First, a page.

Must-know: Understanding Duke’s strategy

Matt Phillips - Author

Nov. 20 2020, Updated 11:16 a.m. ET

Duke’s focus on the utility business

In recent years, Duke Energy (DUK) made its intent very clear. It concentrates on its regulated utilities—its core business—instead of other areas. The regulated utilities business is Duke’s strength. It generates 86% of Duke’s revenues. This makes Duke’s earnings more stable than unregulated players in the industry—like NRG Energy (NRG) and Calpine (CPN).

Merger with Progress Energy Inc.

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In 2012, Duke merged with Progress Energy to become the largest power utility company in U.S. It has over seven million customers. Duke’s generating capacity increased to over 57,000 megawatts (or MW)—from 35,000 MW before the merger. Duke wanted to become a larger player in the utility business. It wanted to achieve economies of scale. In addition to a larger customer base, the merged entity also benefited from lower fuel costs and better access to financial markets.

Sale of Midwest commercial generation business to Dynegy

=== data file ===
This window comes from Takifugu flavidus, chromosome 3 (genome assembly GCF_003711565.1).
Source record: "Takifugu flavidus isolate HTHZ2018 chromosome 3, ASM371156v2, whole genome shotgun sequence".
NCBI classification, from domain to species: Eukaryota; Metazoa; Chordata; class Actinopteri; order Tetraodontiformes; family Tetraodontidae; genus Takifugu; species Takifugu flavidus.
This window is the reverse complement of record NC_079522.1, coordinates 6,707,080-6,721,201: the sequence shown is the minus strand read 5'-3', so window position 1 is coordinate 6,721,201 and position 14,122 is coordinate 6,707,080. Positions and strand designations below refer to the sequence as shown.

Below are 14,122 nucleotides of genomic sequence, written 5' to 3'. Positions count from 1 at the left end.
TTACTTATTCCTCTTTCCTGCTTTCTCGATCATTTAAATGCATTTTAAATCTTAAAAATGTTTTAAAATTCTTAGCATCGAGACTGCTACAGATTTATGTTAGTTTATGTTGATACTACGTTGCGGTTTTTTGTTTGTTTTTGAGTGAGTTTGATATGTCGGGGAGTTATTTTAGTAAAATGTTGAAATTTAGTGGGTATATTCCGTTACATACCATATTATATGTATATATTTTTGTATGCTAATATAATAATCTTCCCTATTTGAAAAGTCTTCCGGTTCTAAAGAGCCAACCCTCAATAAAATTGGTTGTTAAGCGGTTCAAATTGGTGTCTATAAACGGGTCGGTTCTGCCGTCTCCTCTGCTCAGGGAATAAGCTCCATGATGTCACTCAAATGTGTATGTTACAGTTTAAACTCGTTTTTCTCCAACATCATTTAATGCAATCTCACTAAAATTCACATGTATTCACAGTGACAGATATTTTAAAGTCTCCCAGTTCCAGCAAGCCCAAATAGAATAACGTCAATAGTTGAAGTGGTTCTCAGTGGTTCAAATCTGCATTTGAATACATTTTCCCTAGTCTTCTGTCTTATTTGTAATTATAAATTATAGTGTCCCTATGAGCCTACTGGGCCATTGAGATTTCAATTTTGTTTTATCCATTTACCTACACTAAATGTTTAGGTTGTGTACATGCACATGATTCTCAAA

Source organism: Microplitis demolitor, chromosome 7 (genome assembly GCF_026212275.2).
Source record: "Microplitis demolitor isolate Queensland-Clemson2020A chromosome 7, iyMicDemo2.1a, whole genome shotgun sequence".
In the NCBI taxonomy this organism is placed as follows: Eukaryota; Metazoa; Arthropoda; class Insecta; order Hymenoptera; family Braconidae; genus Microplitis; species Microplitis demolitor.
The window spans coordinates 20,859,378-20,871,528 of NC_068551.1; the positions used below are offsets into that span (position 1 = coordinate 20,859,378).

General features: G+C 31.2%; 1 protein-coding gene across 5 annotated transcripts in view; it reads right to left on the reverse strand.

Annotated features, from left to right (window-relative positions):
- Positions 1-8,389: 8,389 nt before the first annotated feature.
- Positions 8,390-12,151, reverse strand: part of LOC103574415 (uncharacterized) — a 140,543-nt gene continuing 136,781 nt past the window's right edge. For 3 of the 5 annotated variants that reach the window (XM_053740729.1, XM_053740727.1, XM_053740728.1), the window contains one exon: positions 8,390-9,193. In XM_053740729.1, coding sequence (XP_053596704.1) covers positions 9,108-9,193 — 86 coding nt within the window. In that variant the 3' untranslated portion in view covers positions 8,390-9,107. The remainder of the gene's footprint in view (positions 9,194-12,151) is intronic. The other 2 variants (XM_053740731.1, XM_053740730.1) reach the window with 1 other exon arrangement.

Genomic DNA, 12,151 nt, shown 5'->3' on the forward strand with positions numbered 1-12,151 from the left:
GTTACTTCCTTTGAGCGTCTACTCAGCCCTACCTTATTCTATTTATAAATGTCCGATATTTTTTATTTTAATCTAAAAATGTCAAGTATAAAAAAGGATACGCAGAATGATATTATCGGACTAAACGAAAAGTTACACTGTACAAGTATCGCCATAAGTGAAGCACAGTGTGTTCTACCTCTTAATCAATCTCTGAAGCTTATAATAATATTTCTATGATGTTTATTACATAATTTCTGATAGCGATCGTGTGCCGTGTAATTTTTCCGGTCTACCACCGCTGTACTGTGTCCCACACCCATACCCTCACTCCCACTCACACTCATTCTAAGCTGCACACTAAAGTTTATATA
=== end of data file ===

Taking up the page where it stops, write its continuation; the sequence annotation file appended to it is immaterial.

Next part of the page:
Late last month, Duke offered its Midwest commercial generation business to Dynegy Inc. (DYN) for $2.8 billion. It was part of Duke’s unregulated power generation business in the U.S. The Midwest commercial generation business is a small part of Duke’s assets. However, the sale reflects the company’s strategy to exit the volatile unregulated power business.

Adding renewable energy to its portfolio

Duke Energy is committed to renewable energy. It will comply with the government’s strict regulatory norms on emissions. It entered into contracts worth $6 billion to supply renewable energy to its customers.

Last week, Duke announced a $500 million investment in solar projects across North Carolina. This would create the largest solar plant in the eastern U.S.

Mergers and acquisition in the power industry are followed very closely by the Utilities Select Sector SPDR (XLU).

Visit the Market Realist Energy & Power page to learn more about the industry.


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